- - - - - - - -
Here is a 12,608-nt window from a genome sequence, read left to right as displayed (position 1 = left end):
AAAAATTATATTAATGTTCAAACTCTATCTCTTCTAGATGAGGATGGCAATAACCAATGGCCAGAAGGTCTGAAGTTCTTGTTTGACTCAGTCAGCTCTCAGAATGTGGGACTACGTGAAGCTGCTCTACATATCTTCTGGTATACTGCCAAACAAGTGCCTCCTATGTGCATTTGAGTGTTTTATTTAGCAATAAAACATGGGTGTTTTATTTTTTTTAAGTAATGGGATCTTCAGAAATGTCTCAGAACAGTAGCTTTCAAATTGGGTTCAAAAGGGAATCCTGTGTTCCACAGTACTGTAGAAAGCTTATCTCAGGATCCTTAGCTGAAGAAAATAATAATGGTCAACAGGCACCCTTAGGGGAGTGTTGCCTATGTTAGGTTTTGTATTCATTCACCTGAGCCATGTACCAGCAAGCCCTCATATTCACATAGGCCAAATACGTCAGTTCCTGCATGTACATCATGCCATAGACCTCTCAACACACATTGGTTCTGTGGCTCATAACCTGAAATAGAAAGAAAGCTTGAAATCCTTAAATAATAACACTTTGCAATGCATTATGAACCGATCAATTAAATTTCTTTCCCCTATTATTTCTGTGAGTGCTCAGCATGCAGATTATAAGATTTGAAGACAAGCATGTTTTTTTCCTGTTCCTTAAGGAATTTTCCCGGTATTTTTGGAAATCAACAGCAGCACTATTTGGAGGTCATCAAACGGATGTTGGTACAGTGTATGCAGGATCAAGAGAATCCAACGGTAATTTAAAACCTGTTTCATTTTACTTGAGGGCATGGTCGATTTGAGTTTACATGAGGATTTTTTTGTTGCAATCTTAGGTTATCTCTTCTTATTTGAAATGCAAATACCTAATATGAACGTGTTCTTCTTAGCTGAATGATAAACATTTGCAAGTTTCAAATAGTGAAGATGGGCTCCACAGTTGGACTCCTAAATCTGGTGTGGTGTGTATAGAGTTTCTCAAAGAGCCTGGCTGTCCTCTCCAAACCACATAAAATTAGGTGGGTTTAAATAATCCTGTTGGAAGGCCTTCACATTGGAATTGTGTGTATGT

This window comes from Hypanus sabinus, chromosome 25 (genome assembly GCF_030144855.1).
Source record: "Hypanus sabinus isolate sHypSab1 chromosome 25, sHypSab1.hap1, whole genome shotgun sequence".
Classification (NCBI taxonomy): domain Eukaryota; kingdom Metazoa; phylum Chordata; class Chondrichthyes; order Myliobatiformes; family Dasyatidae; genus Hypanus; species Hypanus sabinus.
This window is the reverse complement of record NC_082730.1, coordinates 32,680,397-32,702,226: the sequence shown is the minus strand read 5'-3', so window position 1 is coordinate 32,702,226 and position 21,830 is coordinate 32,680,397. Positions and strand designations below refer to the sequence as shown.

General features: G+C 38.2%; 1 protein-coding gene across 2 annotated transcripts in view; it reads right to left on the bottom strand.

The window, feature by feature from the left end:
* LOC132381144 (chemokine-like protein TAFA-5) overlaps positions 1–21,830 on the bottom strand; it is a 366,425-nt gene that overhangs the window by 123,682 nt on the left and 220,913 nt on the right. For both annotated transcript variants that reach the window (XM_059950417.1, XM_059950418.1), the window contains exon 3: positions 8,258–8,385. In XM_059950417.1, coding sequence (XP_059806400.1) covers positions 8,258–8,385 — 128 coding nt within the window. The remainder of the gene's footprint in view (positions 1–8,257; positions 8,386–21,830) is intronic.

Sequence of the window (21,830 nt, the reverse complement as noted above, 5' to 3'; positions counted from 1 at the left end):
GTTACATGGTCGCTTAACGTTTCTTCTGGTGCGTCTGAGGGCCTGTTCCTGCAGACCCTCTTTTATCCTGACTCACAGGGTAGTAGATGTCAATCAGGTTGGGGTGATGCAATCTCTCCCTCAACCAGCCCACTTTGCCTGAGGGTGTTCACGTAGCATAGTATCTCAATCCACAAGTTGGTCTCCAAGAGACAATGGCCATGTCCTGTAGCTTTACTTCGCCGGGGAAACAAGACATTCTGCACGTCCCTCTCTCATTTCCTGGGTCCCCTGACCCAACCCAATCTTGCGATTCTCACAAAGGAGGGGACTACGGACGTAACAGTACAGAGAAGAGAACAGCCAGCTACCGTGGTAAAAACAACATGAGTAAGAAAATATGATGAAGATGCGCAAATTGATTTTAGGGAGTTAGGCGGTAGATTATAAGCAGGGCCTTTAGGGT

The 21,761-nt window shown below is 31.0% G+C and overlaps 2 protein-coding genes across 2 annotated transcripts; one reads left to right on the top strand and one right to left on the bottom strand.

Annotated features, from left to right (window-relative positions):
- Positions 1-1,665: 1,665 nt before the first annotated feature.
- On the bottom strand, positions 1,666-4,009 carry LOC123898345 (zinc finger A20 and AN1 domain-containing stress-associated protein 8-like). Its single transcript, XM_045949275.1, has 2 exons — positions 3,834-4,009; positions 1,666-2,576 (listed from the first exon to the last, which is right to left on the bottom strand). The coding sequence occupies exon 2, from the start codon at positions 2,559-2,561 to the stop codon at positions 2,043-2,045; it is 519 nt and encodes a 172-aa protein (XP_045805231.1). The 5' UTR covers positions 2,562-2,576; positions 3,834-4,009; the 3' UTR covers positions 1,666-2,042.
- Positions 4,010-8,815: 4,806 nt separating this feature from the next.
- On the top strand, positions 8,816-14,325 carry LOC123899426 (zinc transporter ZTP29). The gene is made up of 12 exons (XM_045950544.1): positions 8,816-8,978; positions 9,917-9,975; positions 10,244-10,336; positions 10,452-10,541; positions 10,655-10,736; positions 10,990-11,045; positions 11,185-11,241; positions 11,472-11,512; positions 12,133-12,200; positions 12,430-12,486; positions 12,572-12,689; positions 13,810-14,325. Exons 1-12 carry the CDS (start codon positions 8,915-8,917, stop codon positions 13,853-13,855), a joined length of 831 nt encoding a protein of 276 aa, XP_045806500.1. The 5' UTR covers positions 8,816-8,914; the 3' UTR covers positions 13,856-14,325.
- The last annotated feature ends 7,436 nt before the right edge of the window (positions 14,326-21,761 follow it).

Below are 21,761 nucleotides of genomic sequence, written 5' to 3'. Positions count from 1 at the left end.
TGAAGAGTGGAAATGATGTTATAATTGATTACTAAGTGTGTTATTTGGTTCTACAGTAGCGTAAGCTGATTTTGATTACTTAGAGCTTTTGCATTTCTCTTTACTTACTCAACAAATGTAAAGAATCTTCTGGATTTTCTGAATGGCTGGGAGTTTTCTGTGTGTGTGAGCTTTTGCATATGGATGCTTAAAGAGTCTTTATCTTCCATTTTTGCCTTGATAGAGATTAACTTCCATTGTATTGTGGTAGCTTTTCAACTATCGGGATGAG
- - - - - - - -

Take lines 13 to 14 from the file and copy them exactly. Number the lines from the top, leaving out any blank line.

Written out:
Annotated features, from left to right (window-relative positions):
- Positions 1-1,665: 1,665 nt before the first annotated feature.